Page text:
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Rare hummingbirds showing up at Ohio feeders


Photo courtesy of Marsha Young


A type of hummingbird normally found in the Pacific Northwest and Mexico has been spotted in Ohio.

Several rufous hummingbirds have shown up at feeders at a northeast Columbus park, and one was trapped there Friday using a feeder inside a cage.

"Prior to 2002, only 15 had been sighted in Ohio. In 2003 we had 13," said Peg Hanley of Metro Parks, which operates 14 parks in central Ohio.

Normally, ruby-throated hummingbirds are the ones visiting feeders in Ohio.

Allen Chartier, who holds one of about 60 federal licenses to catch and band hummingbirds, said researchers are trying to figure out why the bird is traveling so far east.

About 10 percent of the birds winter along the Gulf of Mexico and may be stopping in the Midwest, attracted by hummingbird feeders, for a couple of months before moving on.

Researchers still don't know whether the increase in sightings is because of a change in the birds' habits or an increased awareness among bird-watchers.

"Gradually, a picture has emerged showing that (rufous hummingbirds) do wander east," he said. "They've been observed in almost every state in the East."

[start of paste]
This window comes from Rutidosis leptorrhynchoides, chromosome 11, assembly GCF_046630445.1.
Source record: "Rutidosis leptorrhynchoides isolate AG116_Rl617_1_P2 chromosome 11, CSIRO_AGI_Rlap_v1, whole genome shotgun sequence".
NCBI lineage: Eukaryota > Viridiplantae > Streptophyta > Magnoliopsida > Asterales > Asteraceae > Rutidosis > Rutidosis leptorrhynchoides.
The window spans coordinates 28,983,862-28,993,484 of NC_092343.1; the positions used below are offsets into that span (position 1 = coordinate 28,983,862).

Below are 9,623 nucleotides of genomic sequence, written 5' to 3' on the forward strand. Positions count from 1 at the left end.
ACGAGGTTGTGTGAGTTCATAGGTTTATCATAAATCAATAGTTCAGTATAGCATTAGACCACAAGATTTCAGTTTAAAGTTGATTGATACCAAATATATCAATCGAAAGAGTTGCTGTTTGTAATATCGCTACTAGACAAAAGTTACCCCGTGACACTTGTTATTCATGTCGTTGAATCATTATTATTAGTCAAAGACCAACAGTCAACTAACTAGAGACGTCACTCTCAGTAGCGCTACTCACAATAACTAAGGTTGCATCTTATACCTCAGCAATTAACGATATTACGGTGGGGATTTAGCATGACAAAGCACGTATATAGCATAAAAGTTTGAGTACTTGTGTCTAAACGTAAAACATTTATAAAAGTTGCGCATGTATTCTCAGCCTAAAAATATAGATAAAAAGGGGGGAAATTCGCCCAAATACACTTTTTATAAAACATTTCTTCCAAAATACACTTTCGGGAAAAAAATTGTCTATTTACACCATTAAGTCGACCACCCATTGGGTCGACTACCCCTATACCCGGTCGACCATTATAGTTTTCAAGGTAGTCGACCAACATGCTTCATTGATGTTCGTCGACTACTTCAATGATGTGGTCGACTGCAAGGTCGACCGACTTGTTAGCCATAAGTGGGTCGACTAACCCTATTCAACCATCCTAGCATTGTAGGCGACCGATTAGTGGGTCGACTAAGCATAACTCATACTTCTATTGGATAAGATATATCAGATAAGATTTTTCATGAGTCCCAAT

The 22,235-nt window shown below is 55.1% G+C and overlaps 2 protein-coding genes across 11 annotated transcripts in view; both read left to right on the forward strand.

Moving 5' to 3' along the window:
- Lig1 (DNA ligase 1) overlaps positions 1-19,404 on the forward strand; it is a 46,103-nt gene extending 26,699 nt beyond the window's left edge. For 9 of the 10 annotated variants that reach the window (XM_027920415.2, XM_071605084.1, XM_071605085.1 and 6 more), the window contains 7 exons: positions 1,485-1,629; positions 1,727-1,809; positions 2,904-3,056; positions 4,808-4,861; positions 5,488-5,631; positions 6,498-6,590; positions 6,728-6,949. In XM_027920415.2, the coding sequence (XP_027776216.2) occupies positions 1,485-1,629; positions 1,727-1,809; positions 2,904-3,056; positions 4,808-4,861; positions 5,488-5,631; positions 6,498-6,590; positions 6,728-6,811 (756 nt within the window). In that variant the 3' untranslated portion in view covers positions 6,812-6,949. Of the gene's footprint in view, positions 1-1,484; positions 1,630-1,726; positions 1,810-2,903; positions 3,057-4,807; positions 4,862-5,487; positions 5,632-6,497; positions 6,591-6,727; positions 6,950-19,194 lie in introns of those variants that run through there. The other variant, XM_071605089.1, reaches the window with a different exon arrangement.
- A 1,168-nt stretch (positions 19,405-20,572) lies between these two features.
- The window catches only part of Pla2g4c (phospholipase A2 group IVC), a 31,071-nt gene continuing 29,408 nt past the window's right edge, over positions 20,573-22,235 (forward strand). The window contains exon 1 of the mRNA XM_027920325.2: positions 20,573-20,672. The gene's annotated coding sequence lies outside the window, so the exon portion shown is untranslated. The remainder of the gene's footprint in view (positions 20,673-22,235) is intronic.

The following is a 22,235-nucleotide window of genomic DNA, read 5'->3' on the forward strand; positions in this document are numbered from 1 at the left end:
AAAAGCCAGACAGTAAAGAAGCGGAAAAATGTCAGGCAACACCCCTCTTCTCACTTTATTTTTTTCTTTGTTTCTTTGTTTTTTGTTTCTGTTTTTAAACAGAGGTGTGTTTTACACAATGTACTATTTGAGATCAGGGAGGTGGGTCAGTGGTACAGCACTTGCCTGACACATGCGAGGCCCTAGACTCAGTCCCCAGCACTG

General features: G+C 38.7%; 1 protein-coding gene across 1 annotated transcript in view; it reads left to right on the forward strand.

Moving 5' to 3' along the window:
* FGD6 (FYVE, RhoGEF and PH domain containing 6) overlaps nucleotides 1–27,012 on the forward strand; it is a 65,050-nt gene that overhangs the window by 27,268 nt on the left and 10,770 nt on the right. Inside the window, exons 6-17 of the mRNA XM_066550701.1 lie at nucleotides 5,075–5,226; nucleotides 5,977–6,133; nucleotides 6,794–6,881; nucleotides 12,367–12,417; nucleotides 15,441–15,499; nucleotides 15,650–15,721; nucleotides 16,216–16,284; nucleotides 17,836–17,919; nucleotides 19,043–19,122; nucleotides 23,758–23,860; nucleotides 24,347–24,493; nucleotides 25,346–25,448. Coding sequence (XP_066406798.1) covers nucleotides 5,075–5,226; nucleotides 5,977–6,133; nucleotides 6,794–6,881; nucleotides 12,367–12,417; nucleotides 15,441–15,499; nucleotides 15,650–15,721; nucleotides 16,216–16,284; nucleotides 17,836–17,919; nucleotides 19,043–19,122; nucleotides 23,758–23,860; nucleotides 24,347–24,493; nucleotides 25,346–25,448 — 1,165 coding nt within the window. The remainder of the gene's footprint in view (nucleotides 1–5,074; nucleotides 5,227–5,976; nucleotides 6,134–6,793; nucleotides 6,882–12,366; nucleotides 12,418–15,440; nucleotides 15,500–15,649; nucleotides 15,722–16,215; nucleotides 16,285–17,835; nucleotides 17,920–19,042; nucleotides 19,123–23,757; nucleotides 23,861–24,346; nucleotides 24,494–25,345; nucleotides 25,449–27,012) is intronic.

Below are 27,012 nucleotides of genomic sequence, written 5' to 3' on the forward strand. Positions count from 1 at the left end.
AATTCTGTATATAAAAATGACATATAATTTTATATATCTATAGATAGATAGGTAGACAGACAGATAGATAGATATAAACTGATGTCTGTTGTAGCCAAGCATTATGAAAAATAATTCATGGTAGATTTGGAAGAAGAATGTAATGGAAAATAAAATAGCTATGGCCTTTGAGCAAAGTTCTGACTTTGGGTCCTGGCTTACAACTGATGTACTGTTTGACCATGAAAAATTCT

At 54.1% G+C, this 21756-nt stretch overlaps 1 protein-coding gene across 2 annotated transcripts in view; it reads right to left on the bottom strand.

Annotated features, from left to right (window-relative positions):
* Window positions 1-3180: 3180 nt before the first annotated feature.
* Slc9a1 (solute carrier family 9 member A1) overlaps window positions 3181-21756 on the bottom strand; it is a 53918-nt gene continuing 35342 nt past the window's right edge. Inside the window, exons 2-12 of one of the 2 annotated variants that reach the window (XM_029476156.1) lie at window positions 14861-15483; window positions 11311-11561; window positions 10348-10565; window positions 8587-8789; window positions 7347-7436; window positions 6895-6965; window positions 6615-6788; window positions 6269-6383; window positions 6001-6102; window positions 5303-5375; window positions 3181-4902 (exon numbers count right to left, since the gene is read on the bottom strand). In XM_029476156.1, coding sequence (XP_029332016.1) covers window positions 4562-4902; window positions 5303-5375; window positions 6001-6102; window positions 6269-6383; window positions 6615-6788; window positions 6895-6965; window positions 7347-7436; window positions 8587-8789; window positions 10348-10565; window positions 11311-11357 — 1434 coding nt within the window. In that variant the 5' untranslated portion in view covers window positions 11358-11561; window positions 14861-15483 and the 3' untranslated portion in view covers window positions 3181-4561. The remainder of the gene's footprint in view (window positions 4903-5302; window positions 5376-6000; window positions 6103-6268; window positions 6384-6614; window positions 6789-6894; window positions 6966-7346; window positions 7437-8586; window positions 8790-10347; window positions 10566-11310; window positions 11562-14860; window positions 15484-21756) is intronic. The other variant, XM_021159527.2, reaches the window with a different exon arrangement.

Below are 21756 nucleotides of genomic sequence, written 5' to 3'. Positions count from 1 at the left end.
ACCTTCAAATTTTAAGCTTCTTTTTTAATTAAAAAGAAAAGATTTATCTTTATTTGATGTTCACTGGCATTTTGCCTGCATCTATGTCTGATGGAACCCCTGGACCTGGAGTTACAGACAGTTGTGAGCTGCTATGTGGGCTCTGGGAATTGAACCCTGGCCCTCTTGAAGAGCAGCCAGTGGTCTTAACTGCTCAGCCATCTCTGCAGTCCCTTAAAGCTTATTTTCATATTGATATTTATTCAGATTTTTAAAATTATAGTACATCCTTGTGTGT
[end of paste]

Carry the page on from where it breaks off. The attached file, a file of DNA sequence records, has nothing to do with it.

Chartier put a band on the leg of the bird caught at the park.

"They're 2 millimeters in diameter, about 1.5 millimeters tall -- just tiny little scraps of aluminum a little thicker than tin foil," Chartier said. "Proportionately to the hummingbird, they're probably about the same as my wristwatch to me."

Written on the bands are identification marks that can help track the birds if they are captured later, he said.

"If you find one that's banded, you can connect the dots" where it's been, he said. "But sometimes that answers one question but raises two more."

Eric Albrecht
A rufous hummingbird sits in Bruce Simpson's hand Friday in Columbus before taking flight after being banded by Allen Chartier, of Detroit, who is one of 60 people in the country with a federal license to capture and band hummingbirds. The rufous humming bird has been seen around the Blendon Woods Metro Park in Columbus, far outside natural range which is the Pacific Northwest.



Eric Albrecht
Allen Chartier sets a trap for a rufous hummingbird at Blendon Woods Metro Park in Columbus. The hummingbird, normally found in the Pacific Northwest and Mexico, has been spotted in Ohio. Chartier, who holds one of about 60 federal licenses to catch and band hummingbirds, said researchers are trying to figure out why the bird is traveling so far east.

 


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